Under the National Voter Rights Act of 1993, states can designate “voter registration agencies” to distribute and accept voter registration forms (see NVRA Q&A from the US Dept. of Justice). Texas has designated all public libraries as voter registration agencies in §20.001 of the Texas Election Code. That means you can find voter registration applications on hand at the Harris County Law Library and other libraries open to the public like Harris County Public Library. You can also complete and submit the form in your community at your local library, which makes it easy and convenient to get ready for election day on November 6, 2018.

Further Reading

#Shelfies: Go Astros! and Book O'Lantern, oh my!

For the month of October, the Harris County Law Library will offer a pair of #shelfie opportunities for all to enjoy. Snap a photo, post it on social media, and tag us!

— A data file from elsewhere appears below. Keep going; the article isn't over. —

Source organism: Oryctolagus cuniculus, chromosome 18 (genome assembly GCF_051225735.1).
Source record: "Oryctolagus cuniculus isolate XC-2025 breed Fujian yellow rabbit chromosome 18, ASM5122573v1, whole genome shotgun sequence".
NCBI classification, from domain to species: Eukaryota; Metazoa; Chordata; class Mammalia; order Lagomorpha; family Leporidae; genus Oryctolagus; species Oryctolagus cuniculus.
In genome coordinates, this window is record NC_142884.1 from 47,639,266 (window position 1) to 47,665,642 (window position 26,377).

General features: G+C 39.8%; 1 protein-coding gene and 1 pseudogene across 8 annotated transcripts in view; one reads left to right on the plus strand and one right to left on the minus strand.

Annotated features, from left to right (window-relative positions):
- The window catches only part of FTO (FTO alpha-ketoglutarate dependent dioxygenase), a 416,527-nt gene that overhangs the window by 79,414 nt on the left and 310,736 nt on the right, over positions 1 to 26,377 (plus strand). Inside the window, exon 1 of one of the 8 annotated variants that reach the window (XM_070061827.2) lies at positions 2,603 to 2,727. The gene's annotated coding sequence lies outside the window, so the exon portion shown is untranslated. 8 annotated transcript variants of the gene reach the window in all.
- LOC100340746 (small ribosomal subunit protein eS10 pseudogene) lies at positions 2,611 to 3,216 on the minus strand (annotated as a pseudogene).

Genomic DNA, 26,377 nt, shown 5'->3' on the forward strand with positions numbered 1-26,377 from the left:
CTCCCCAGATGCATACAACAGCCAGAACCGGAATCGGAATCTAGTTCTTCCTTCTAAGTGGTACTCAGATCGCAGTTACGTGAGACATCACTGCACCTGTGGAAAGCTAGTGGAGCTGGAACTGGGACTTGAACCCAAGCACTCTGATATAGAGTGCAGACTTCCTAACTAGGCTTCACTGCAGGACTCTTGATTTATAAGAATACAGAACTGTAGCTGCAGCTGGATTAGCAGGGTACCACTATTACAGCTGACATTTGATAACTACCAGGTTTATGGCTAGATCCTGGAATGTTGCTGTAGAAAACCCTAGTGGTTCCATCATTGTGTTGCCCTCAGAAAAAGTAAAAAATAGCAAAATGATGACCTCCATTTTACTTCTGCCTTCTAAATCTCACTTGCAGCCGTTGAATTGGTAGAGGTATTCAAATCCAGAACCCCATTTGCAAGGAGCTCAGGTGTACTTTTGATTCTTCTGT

Go Astros

The first celebrates the start of another playoff run for our hometown, World Series champs - The Houston Astros! Best of luck to our down-the-block neighbors as they take on some team from Cleveland today. Everyone cheering for orange and blue is welcome to take a #shelfie with our “H” in the stacks, provided they don’t cheer too loudly while taking it… This is a library, after all…

Getting Spooky in the Stacks

Our very first Book O’Lantern will haunt our shelves now through Halloween. Snap a #shelfie with this bookish ghoul and take a look at our Spirit of the Law exhibit, which showcases early patents for jack o’lantern carving techniques, scary cases, and more! And for the real legal eagles out there, see if you can spot the CFR volume containing a definition of “pumpkin” that makes up part of this festive design. Happy October!